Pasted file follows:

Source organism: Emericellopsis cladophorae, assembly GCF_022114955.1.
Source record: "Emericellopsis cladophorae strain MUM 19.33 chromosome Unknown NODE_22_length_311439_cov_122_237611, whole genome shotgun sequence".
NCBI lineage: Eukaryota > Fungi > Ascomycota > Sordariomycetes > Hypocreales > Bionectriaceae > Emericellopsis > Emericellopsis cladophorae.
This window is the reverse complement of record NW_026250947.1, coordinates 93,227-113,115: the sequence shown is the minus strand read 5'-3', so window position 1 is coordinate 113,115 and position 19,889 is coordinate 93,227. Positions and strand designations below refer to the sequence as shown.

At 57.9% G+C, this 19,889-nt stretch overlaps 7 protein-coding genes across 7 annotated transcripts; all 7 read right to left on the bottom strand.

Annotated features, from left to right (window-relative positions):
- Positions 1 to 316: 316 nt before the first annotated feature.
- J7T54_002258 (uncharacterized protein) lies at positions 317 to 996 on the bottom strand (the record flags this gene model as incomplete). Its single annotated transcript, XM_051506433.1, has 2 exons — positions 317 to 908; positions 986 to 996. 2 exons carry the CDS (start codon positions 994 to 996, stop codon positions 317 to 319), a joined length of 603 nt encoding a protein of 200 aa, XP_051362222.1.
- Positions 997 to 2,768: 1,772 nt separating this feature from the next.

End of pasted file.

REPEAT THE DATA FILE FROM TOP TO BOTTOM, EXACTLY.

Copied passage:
Source organism: Emericellopsis cladophorae, assembly GCF_022114955.1.
Source record: "Emericellopsis cladophorae strain MUM 19.33 chromosome Unknown NODE_22_length_311439_cov_122_237611, whole genome shotgun sequence".
NCBI lineage: Eukaryota > Fungi > Ascomycota > Sordariomycetes > Hypocreales > Bionectriaceae > Emericellopsis > Emericellopsis cladophorae.
This window is the reverse complement of record NW_026250947.1, coordinates 93,227-113,115: the sequence shown is the minus strand read 5'-3', so window position 1 is coordinate 113,115 and position 19,889 is coordinate 93,227. Positions and strand designations below refer to the sequence as shown.

At 57.9% G+C, this 19,889-nt stretch overlaps 7 protein-coding genes across 7 annotated transcripts; all 7 read right to left on the bottom strand.

Annotated features, from left to right (window-relative positions):
- Positions 1 to 316: 316 nt before the first annotated feature.
- J7T54_002258 (uncharacterized protein) lies at positions 317 to 996 on the bottom strand (the record flags this gene model as incomplete). Its single annotated transcript, XM_051506433.1, has 2 exons — positions 317 to 908; positions 986 to 996. 2 exons carry the CDS (start codon positions 994 to 996, stop codon positions 317 to 319), a joined length of 603 nt encoding a protein of 200 aa, XP_051362222.1.
- Positions 997 to 2,768: 1,772 nt separating this feature from the next.